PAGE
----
Here, Kylie answers questions about how to create characters. Specifically, how she creates such three-dimensional characters – and how she keeps all those voices straight!
In both After the Fall and Last Summer, you worked with multiple viewpoints. What is the key to keeping all those different voices straight?
Kylie Ladd: “Planning! I’m a bit of a planning addict, as you know, and I certainly love a spreadsheet or two. I use notes to keep track of character attributes, but I also keep a fairly detailed running spreadsheet that summarises what’s happened in each chapter (whose point of view (POV) it was, what happened but also any particular themes and emotions I wanted to convey or develop) and I can also use to look ahead and sketch particular developments for particular characters. Sometimes with all those spreadsheets open my laptop makes me look like an accountant rather than a novelist, but whatever works… ”
I know that you do a lot of work on your characters before you even begin. How do you build them?
KL: “Actually I’m not sure I do, or that I do enough… I think that while I often have ideas for characters and sketch them down before I start the novel, the character only really evolves and becomes clear to me as I get into the writing. As a result I find that the bulk of my edits are usually in the first third of the book, where I’m still figuring out exactly who I’m writing about.
Kelly in Last Summer is one example… I had planned her first chapter, where she gives Rory’s eulogy, and thought it – and she – were fairly straightforward. But then I got almost to the end, where she returns to her seat in the congregation next to her husband Joe:
“Joe reached for her as she shuffled down the pew, the arm that went around her shoulders as solid as marble. She squeezed her eyes shut and breathed in his scent: timber, sweat. Girls were supposed to marry someone who reminded them of their fathers, weren’t they? Yet here she was holding on for dear life to someone who smelled just like her brother.”
That bit just came to me as I was writing, but once it did it made Kelly, and her relationship with Rory, so much clearer to me. I went back and re-wrote the chapter, but after that Kelly was set in my mind, and her subsequent scenes were far easier.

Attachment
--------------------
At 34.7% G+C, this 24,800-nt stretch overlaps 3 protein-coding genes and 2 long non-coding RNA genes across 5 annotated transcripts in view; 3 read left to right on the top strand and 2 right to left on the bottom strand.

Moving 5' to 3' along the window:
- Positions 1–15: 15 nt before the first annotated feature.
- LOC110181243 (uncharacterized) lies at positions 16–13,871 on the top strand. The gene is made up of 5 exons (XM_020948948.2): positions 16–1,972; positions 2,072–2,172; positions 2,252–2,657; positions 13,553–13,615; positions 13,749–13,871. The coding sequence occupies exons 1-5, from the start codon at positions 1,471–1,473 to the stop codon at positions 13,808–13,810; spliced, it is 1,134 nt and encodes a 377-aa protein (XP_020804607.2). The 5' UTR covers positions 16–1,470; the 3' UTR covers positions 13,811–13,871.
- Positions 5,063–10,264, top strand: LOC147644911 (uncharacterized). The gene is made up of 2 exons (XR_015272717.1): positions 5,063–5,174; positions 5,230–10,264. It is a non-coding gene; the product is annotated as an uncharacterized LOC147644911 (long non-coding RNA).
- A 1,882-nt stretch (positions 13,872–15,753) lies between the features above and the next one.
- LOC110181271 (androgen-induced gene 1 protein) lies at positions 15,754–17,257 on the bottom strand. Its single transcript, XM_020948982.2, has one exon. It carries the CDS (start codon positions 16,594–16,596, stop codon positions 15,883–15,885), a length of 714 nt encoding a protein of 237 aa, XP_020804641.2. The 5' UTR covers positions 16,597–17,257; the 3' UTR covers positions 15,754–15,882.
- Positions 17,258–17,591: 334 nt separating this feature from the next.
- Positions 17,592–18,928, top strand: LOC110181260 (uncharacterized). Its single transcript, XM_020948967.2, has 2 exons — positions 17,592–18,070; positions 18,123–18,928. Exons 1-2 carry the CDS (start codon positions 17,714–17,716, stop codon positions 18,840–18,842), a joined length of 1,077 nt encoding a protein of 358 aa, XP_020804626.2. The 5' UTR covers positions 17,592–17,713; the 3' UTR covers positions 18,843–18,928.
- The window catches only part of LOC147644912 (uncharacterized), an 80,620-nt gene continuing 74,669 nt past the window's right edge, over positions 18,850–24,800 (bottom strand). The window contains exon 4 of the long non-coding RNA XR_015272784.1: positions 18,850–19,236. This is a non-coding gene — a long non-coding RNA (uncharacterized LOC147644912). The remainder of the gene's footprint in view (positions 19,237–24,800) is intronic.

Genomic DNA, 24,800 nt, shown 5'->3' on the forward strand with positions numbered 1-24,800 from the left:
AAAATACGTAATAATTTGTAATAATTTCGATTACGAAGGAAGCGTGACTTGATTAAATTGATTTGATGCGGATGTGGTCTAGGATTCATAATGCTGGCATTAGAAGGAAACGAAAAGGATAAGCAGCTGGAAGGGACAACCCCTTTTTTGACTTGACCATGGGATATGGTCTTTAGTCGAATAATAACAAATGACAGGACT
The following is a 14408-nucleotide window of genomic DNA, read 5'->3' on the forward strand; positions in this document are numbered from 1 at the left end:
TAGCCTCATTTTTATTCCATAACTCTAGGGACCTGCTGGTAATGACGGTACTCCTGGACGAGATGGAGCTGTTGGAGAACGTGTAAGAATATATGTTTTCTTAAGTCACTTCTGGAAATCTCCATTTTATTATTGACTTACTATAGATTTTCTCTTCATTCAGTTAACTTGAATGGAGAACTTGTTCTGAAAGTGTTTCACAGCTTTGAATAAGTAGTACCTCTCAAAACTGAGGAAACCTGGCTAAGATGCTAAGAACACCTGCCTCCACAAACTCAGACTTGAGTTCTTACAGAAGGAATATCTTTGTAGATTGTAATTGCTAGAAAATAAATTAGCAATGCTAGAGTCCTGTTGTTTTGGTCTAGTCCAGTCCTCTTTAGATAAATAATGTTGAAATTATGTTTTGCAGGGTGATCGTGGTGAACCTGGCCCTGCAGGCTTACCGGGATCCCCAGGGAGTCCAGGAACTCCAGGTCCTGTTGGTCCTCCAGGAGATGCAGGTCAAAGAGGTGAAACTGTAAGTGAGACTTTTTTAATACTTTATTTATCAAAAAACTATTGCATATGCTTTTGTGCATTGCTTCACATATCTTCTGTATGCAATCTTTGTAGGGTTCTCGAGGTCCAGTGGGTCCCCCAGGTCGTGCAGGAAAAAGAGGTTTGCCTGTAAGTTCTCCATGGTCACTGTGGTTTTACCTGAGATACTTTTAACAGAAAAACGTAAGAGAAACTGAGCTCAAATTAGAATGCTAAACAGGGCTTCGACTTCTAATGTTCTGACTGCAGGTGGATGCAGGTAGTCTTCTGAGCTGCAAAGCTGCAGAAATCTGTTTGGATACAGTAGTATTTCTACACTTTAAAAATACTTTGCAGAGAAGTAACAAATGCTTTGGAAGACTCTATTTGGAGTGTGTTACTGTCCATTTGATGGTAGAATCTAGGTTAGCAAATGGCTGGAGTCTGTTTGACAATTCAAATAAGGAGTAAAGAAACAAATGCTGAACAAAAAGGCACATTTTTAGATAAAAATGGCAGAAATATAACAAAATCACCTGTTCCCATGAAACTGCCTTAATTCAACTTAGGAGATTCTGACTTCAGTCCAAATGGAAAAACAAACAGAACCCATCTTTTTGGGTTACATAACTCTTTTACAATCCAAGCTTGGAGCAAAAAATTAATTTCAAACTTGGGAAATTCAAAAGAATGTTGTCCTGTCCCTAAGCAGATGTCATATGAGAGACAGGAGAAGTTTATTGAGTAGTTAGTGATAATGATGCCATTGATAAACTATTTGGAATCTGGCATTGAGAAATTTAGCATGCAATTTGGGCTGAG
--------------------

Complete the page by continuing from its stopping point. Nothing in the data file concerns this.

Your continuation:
Something I also want to mention briefly is character names. I agonise over choosing these, but to me (rightly or wrongly) names are important, and can define a character, can give you a start on getting to grips with them. Sometimes names are attached to an important personal history, as in Trinity’s case, but even if the name is as straightforward as Joe’s I still think (or hope) that that conveys something – in this case a lack of pretension, of frills; a straight-shooter. That said, I have never, ever liked my own Christian name… maybe I’m trying compensate when I name my characters.”
How do you get into the right mindset to write your male characters? What are the keys to keeping a man ‘real’ (so to speak)?
KL: “To be honest, I don’t approach or even think about writing male characters any differently than I do my female ones. Maybe I should, but to me gender is secondary- we’re all people first, we all have fears and hopes, regrets and ambitions, and that’s the stuff that really interests me. I don’t believe that deep down men and women are really that different, so I don’t approach writing them any differently. OK, men talk about cricket more – but that wasn’t hard to bring to life in Last Summer because I live with one like that!”
Do you find that everyone you know looks for themselves in the characters you create? Do you ever use tics and foibles of people that you know?
KL: “Of course I do. Any writer that says they don’t is lying! How can you not, even if only subconsciously? I would never model an entire character on someone I knew – that feels like cheating, somehow, as well as being bound to play havoc with your personal relationships – but I’m not at all averse to picking up the odd tic or foible, as you say.
As a literary device, they’re useful for delineating characters, but more importantly I think they also say a lot about who a character is – in Last Summer, Kelly’s habit of driving through roundabouts in third gear, too impatient to change down, or Anita fretting about letting her only child eat junk food. And yes, I’m sure people I know look for themselves in my characters… but that’s the danger of being friendly with a novelist. As Nora Ephron once said “Everything is copy.” She’s damn right. They’ve been warned.”
Are you working on a new novel? What was the ‘spark’ for it?
KL: “I am about 1000 words off finishing my (fingers crossed) next novel. After near-drowning in a sea of my own words for the last 18 months or so it’s a huge relief to finally see land. Of course, this is only a first draft, so there’s heaps of pain to go yet – nonetheless, I’m pleased that (until I see my editor’s report, of course) I think I’ve achieved what I wanted to.
I am hideously superstitious about talking about work that isn’t contracted to be published, so sorry, but I can’t say much… I will say though that this novel is about the different ways we make – or find – family, and whether or not blood matters. At this point it’s called Into My Arms. I hope Nick Cave doesn’t mind.”
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